Defence of Kamalpur

From Wikipedia, the free encyclopedia
  (Redirected from Defence of KamalPur)
Jump to navigation Jump to search

Defence of Kamalpur
Part of the Bangladesh Liberation War
Date14 November – 4 December 1971[1]
Kamalpur-border area in Northern Bangladesh
Result Pakistani troops were ordered to surrender on the radio after defending the area for 21 days
India India
 Indian Air Force
Bangladesh Bangladesh
Pakistan Pakistan
Commanders and leaders
India Brigadier Hardev Singh Kler
India Maj Gen Gurbax Singh
Bangladesh Major MA Taher
Pakistan Captain Ahsan Malik
Units involved
  • 31 Baloch company
  • Strength
  • 4,000 soldiers
  • Unknown number of Mig-21
  • 140 soldiers (70 regular soldiers + 70 para-military soldiers)[2][3]
    Casualties and losses
    heavy light[3]

    The defence of Kamalpur was a battle fought at Kamalpur near the border between India and East Pakistan (now Bangladesh) in the Bangladesh Liberation War. Kamalpur, a hamlet on the border, was defended by 140 regular and paramilitary Pakistani soldiers under the command of Captain Ahsan Malik. The company sized Pakistani unit fought against a brigade of Indian soldiers and Mukti Bahini. The Indian military made several unsuccessful attempts to overrun the Pakistani positions.[4] After defending the area for 21 days, the besieged Pakistani troops were ordered by their superiors to surrender.[2]

    The defending Pakistani troops suffered hardly any casualties, despite being subjected to repeated Indian artillery bombardment and air strikes.[3]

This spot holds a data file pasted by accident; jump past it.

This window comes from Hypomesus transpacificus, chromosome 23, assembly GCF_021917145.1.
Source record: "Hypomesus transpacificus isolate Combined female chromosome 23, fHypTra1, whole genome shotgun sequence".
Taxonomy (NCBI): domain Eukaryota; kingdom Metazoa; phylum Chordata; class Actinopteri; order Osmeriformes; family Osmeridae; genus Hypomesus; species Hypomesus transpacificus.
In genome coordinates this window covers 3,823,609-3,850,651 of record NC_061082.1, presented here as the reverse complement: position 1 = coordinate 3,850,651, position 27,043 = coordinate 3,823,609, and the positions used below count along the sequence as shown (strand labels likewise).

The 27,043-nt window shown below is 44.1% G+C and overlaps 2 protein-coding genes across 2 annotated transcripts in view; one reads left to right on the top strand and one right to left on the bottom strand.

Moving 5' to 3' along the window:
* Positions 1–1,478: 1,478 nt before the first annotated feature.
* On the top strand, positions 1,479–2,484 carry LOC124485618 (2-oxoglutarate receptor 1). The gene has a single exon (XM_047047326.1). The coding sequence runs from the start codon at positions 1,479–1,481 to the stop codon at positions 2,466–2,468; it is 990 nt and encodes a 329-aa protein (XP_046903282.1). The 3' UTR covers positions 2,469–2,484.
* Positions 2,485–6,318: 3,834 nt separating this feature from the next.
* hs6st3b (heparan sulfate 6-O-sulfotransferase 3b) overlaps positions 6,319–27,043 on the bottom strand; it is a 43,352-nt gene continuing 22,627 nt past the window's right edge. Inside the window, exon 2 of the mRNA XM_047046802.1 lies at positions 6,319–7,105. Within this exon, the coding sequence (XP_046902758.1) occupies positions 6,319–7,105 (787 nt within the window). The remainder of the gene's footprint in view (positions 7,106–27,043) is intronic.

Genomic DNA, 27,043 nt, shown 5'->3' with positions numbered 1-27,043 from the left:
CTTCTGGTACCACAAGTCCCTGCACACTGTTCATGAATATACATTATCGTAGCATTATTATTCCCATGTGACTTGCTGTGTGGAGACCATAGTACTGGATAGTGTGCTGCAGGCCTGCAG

Attacks against Pakistani border outposts in the north began in July. These were mounted by Mukti Bahini, mainly former members of East Pakistan's regular forces, but failed to make any impression. Further attacks on Kamalpur, a kilometre from the border, came on 22 October and 14 November, the latter being made by the Indian Army's 13th Battalion, Brigade of the Guards (of Kler's brigade), which established blocking positions to the south. Malik was cut off and his CO, Lt. Col. Sultan Ahmed tried to relieve him and the other two outposts (Naqshi and Baromari, to the east) without success. On 29 November Major Ayub of 31 Baloch tried to resupply Malik's tiny garrison but failed.

    Kler tried to take Kamalpur on the run, using Mukti Bahini troops, and failed.[2] Kler made two unsuccessful attempts to overrun the Pakistani troops positions in Kamalpur.[4] He then decided to mount an attack by the 1st Battalion, Maratha Light Infantry on the forty men and four 120mm mortars of 83 Mortar Battery belonging to Pakistan Army. 1st Battalion of Maratha Light Infantry successfully overran them, suffering one casualty. Kler then 'decided to lay siege to Kamalpur and break down its will to resist', according to Gen. Sukhwant Singh.[5] After laying the siege, Kler launched a third attack on Pakistani positions in Kamalpur. However, the third attack met the same fate as previous two unsuccessful attacks. Failure of third attack and resultant casualties had dispirited the attacking troops, and the higher command had developed second thought about Kler ability to handle live operations.[4] Getting wary because of casualties, successive failures and demoralisation among the attacking troops, Kler decided to starve out the garrison by a prolonged siege.[2]' Sukhwant Singh knew that there was no Pakistani artillery in this sector, only two troops of mortars, but states that Kler was '... further handicapped inasmuch as one of his battalions had just been reorganised from (a unit) raised initially for counterinsurgency with no support elements. In tackling a weak platoon post, another battalion brought out some weaknesses of leadership under fire. The battalion reached its objective with relatively few casualties. As expected, the enemy turned mortar fire on the objective. A mortar bomb landed on the trench occupied by four men close to the commanding officer (Colonel). He saw limbs fly and lost his nerve.'[6]